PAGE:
Anything's possible with Commander Cuckoo Bananas in charge. -Homer J. Simpson

          by Cheez Whiz on Wed Sep 21, 2005 at 09:57:58 AM PDT

          [ Parent ]

    •  Hang on! (4.00)
      Wait a sec, dude.  Has it ever occurred to you that men are more likely to pursue a goal single-mindedly because they CAN?  Because they know that all the other, incidental matters of their lives will be reliably handled by competent, multitasking, running-around-like-chickens-with-their-heads-cut-off WOMEN?

      I'm passionate.  I could get fixated.  I'd LOVE to spend hours, days, weeks, years working on a single brilliant idea.  But... alas... my husband doesn't do the laundry, pay bills, manage appointments, or remember birthdays... so, I can't.  (I don't mean to say he doesn't do anything.  But, you know, men just aren't as good at multitasking as women.

      Either that, or nobody makes them do it.)

    •  not just MOTIVATION... (none)
      is not what gender is "better" at one thing or another, but which gender "prefers" one thing or another.

      Women are just as good at math as men, but they tend to not like it.  They're less passionate about it.  People work harder at the things they enjoy, or can at least tolerate.

      Women are also penalized socially for behaving in ways that don't conform with the female stereotype. Would you really "prefer" something that's guaranteed to invite disapproval, no matter how much you like it or are good at it?

      There's also this interesting phenomenon called stereotype threat - basically, the notion is that the more aware you are that a stereotype exists, the more anxious it makes you and the more it hurts performance. So women who are good at math but are aware of the stereotype that "girls aren't good at math" may get anxious in the performance of mathematical analysis. Their work suffers because they're so afraid they're going to fulfill the stereotype that they end up confirming the stereotype.

      To say it's all a matter of what people like and prefer is pretty reductive. The process of limiting what people perceive as possible for themselves starts really, really early.

      •  Wow... (none)
        ...so this is a recognized, named phenomenon?

        I mean, I've seen myself doing it, sure...when threatened my response is to become defiant and belligerent, and it's triggered by this all the time. I've seen other young women do the same, too, but I didn't know it was a generally recognized phenomenon.
        Thanks for this comment! ::opens Wikipedia window::

        •  yep, quite a bit of research... (none)
          ...is done on it in social psychology.

          A few articles:

          Stereotype Threat in Men on a Test of Social Sensitivity. Koenig, Anne M.; Eagly, Alice H. Sex Roles Vol 52(7-8)2005 p.489-496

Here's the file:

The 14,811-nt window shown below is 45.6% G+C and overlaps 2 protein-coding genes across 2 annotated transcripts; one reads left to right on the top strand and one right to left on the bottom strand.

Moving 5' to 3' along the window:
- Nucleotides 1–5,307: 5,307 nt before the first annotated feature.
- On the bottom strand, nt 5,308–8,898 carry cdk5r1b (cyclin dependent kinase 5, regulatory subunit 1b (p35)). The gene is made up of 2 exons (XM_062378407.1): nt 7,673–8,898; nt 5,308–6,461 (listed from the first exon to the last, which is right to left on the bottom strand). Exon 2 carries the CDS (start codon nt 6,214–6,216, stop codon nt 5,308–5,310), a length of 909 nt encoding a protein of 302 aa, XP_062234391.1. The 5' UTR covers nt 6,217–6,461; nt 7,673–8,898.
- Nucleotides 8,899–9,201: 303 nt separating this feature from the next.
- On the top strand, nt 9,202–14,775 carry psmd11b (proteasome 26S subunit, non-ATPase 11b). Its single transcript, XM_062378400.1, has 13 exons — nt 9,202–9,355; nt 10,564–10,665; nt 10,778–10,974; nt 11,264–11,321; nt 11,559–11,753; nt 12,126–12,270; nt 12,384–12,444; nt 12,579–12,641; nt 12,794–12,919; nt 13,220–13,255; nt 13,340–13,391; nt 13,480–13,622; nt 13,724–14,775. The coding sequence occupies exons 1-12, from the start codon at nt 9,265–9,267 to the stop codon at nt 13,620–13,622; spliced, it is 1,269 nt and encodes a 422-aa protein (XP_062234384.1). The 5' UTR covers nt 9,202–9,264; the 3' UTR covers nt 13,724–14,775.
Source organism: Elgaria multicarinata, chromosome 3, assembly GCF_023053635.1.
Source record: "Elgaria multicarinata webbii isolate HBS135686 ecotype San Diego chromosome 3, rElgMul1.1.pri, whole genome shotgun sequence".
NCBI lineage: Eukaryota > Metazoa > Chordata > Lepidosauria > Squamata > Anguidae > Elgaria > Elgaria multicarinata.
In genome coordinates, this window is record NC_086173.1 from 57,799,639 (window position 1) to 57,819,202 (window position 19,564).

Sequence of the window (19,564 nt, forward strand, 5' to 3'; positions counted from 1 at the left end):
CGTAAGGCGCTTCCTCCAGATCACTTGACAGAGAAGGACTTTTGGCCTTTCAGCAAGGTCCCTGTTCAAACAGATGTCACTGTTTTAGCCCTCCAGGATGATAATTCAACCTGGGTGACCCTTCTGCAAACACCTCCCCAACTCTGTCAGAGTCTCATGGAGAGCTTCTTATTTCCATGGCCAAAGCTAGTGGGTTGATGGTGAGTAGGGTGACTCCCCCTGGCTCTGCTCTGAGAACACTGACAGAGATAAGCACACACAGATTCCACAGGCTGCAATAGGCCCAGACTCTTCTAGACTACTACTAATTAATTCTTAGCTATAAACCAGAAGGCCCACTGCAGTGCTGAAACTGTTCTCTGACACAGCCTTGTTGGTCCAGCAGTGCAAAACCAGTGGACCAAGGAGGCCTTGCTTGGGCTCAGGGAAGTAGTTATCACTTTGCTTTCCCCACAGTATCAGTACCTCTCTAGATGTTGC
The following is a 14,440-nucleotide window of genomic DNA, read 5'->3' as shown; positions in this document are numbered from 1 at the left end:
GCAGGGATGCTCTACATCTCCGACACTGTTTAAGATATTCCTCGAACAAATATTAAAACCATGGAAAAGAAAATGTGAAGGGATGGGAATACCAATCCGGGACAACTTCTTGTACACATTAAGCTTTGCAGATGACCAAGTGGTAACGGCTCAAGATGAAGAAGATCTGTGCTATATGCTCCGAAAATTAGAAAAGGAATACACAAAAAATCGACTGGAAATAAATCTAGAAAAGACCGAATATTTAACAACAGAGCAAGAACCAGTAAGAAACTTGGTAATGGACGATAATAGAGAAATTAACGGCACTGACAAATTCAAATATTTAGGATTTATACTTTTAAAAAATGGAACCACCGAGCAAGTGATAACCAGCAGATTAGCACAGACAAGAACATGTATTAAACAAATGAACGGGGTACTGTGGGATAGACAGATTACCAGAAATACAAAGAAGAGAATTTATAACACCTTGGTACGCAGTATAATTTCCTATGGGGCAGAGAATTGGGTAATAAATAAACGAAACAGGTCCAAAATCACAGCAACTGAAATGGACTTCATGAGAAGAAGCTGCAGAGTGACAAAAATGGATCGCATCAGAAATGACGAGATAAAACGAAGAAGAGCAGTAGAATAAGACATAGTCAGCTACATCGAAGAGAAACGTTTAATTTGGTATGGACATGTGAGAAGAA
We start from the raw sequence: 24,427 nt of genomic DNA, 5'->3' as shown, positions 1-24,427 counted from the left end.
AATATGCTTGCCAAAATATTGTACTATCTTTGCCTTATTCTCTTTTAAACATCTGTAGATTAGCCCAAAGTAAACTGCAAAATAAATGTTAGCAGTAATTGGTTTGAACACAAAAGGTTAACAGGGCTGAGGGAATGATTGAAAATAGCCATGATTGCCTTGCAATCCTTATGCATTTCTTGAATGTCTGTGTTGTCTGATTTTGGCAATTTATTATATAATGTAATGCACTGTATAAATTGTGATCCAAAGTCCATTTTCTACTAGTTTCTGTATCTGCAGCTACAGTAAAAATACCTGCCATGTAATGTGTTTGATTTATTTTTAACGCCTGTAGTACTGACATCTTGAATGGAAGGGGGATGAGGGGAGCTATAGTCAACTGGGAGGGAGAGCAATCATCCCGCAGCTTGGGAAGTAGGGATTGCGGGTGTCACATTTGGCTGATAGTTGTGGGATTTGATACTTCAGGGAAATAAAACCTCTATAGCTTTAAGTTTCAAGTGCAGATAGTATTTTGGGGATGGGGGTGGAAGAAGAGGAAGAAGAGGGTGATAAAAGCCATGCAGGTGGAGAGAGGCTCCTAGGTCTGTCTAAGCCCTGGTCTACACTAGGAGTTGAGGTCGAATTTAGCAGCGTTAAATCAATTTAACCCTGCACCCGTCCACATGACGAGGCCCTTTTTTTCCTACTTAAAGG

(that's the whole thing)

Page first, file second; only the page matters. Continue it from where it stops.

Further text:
Stereotype Threat and the Social and Scientific Contexts of the Race Achievement Gap. Cohen, Geoffrey L.; Sherman, David K. American Psychologist Vol 60(3)2005 p.270-271 American Psychological Assn, US

          Stereotype Threat Might Explain the Black-White Test-Score Difference. Helms, Janet E. American Psychologist Vol 60(3)2005 p.269-270 American Psychological Assn, US

          Knowing Is Half the Battle: Teaching Stereotype Threat as a Means of Improving Women's Math Performance. Johns, Michael; Schmader, Toni; Martens, Andy Psychological Science Vol 16(3)2005 p.175-179 Blackwell Publishing, United Kingdom

  •  It doesn't matter, either way (4.00)
    Equal rights for all humans should not depend on genetics. Equal rights for all humans comes from a higher place than science.

    Therefore, discussions about whether men or women are "smarter" of whether blacks or whites are "smarter" are simply 100% beside the point.

    •  This is what I believe too (none)
      I want people to be born equal or relative equal. I don't always know if that's genetically the case. But for the sake of a functional society, I think it's important to assert that 'all men and women are created equal' and work from there.

      republicans would move heaven and earth to save a brain dead white woman, but let kids drown just for being born below the poverty line

      by danthrax on Wed Sep 21, 2005 at 07:22:56 AM PDT

      [ Parent ]

      •  An equality of moral worth for all humans (none)
        should be our aspiration regardless of differences in IQ, height, or ability to hurl a baseball at 98 mph.

        "All men (TJ did mean people) are created equal" is a moral aspiration, not a statement of science.  

        •  All men, not all populations (none)
          Studies collect data on populations and then usually report the average result. In most pairs of populations (men/women, black/white, whatever) there is an overlap on whatever is being measured.

          There aren't a lot of guys who have a 98 mph fastball, but there are some women who can throw a ball faster than some men. Making decisions or assumptions based on the averages for a population denies individual rights - studies say nothing about the abilities or characteristics of individuals.

          We all go a little mad sometimes - Norman Bates

          by badger on Wed Sep 21, 2005 at 10:06:50 AM PDT

          [ Parent ]

    •  Only if you stick your head in the sand (none)
      Therefore, discussions about whether men or women are "smarter" of whether blacks or whites are "smarter" are simply 100% beside the point.

      And, without answers to those questions, how will you know whether people are treated equally or not?
  •  That's Right! (none)
    (Norman Span (King Radio))
    An all time great calypso song, now done by everybody.